Most sex-ed programs cover the basics of conception: an egg and a sperm meet, starting a long and complicated process that can eventually lead to a baby. But while ovulation is usually touched on in sex ed, it’s not typically covered in depth.
Fast forward to years later — when you actually care about ovulation — and you’re scrambling to figure out what’s really happening with your body. Whether you are trying to conceive, want to avoid that altogether, or are just curious, it’s important to understand ovulation and how it plays a role in fertility. Here’s the deal.
What Is Ovulation?
Let’s cover the basics first. Ovulation is what happens when one of your ovaries, the pair of female glands inside your pelvis, release an egg, explains the American College of Obstetricians and Gynecologists (ACOG).
Under typical circumstances, ovulation happens every month as part of the menstrual cycle, says Christine Greves, MD, a board-certified ob-gyn at the Winnie Palmer Hospital for Women and Babies. If you ovulate and the egg is fertilized, it can result in a pregnancy. If you ovulate and the egg isn’t fertilized, you will typically have a period afterward, Dr. Greves explains.
When Does Ovulation Happen?
Every person is different, and it’s hard to say when ovulation will happen for everyone. “Women typically ovulate 14 days before the next cycle starts,” says Loriana Soma, MD, an ob-gyn at The Ohio State University Wexner Medical Center. “However, this can vary slightly — from 12 to 16 days.”
An average menstrual cycle is 28 days, Dr. Soma points out. In that situation, ovulation would usually be on day 14. “If the cycle is longer, ovulation is later,” she says. “For example, in a 32-day cycle, ovulation would be around day 18.”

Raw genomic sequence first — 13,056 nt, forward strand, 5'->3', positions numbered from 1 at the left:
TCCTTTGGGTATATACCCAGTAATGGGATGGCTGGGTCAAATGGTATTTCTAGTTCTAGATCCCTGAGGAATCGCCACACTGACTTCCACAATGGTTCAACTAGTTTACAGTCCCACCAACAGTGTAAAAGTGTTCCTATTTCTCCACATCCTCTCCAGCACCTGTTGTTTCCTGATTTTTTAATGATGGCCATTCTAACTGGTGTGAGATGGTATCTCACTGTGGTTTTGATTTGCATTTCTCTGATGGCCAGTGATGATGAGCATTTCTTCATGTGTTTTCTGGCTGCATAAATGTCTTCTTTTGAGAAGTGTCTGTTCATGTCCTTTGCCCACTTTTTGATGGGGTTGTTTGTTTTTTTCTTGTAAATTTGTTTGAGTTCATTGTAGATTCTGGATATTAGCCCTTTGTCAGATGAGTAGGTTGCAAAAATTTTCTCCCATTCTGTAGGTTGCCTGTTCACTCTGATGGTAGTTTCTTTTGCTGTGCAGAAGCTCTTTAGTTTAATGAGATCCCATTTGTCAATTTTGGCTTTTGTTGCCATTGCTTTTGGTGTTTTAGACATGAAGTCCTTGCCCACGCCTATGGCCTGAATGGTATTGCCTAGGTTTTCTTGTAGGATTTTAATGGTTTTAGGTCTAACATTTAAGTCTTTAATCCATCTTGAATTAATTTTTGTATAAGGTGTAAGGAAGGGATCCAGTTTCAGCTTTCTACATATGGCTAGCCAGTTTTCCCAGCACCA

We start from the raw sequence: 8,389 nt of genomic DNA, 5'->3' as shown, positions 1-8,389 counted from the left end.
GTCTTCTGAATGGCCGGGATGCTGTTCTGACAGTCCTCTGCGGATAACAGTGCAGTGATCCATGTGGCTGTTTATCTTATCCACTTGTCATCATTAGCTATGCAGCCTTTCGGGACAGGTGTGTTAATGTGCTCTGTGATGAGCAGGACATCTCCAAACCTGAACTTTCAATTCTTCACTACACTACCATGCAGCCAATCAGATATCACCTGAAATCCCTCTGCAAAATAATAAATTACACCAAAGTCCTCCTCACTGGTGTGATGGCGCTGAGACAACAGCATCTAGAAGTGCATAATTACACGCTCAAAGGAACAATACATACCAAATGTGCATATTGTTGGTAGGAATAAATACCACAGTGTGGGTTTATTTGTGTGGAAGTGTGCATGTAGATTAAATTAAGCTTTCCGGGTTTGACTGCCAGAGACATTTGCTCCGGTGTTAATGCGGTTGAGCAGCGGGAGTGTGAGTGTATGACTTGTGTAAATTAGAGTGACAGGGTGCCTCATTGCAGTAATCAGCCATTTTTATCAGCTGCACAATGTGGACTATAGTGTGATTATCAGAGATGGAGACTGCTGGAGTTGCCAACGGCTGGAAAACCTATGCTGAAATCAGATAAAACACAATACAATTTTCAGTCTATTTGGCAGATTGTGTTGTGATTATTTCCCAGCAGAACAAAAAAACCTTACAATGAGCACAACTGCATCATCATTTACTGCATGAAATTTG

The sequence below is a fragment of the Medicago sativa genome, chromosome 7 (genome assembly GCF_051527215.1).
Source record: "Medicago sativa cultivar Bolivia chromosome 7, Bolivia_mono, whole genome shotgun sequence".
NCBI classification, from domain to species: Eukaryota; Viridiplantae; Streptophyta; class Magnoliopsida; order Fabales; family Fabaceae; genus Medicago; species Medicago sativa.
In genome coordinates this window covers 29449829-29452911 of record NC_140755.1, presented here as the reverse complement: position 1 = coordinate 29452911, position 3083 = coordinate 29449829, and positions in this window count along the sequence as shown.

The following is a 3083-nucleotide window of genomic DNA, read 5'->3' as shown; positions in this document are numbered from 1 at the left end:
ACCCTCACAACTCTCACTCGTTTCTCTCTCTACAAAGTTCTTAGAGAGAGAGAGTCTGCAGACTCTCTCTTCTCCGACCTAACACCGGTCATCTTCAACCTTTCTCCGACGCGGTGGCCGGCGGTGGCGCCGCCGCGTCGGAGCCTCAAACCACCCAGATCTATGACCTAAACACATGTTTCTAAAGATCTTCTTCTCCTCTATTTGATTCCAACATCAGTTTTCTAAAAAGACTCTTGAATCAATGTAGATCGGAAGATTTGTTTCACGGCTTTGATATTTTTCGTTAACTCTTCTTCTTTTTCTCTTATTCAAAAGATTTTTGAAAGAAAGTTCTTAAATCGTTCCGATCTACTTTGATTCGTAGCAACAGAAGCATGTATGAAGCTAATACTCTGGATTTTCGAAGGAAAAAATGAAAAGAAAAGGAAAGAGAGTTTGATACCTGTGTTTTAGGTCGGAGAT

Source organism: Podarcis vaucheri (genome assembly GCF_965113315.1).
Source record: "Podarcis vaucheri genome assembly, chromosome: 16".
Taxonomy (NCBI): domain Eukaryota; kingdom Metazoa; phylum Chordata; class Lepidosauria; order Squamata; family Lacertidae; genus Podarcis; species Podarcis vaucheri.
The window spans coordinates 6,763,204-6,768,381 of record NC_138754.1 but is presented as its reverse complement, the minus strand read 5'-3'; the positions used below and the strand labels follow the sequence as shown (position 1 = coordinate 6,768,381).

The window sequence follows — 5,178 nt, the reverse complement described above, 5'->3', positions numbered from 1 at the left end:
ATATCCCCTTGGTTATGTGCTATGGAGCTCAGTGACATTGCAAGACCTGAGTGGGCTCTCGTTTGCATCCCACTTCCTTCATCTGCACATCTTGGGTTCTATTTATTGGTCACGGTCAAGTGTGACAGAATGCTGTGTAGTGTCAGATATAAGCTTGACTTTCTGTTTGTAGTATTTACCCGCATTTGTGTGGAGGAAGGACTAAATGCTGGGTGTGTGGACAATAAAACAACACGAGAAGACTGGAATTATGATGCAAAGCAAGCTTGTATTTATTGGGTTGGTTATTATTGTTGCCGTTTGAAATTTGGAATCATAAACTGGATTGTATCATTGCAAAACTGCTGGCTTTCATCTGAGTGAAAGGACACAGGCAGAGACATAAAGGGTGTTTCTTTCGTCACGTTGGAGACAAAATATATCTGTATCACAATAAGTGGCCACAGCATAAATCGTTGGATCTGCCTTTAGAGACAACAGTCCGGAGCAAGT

Keep in mind that the first day of your period is considered day one of the menstrual cycle, says Alexa Sassin, MD, a professor of obstetrics and gynecology at Baylor College of Medicine and Texas Children’s Hospital. “The egg remains ‘fresh’ or viable for fertilization for approximately 12 to 24 hours after ovulation,” Dr. Sassin says.
Signs and Symptoms of Ovulation
These tend to vary from person to person. “For some individuals, there are no apparent signs of ovulation,” says reproductive endocrinologist and infertility specialist Asima Ahmad, MD, M.P.H., chief medical officer and cofounder of Carrot Fertility. But others may notice the following signs, she says:
- Breast tenderness
- Increase in cervical mucus
- Change in the appearance of cervical mucus (to a consistency that looks like egg whites)
- Pain or cramping (known as mittelschmerz)
What Does Ovulation Mean For Getting Pregnant?
Ovulation is an important first step in getting pregnant. If you don’t ovulate, you can’t conceive without reproductive assistance, Dr. Greves points out.
The process of getting pregnant without reproductive assistance happens this way, per ACOG:
- An egg is released during ovulation.
- The egg moves into one of the fallopian tubes. If you have unprotected sex, the egg and sperm may meet in the fallopian tube.
- The egg and sperm join.
- The fertilized egg then moves down the fallopian tube into the uterus. There, the egg attaches to the uterine wall to grow during pregnancy.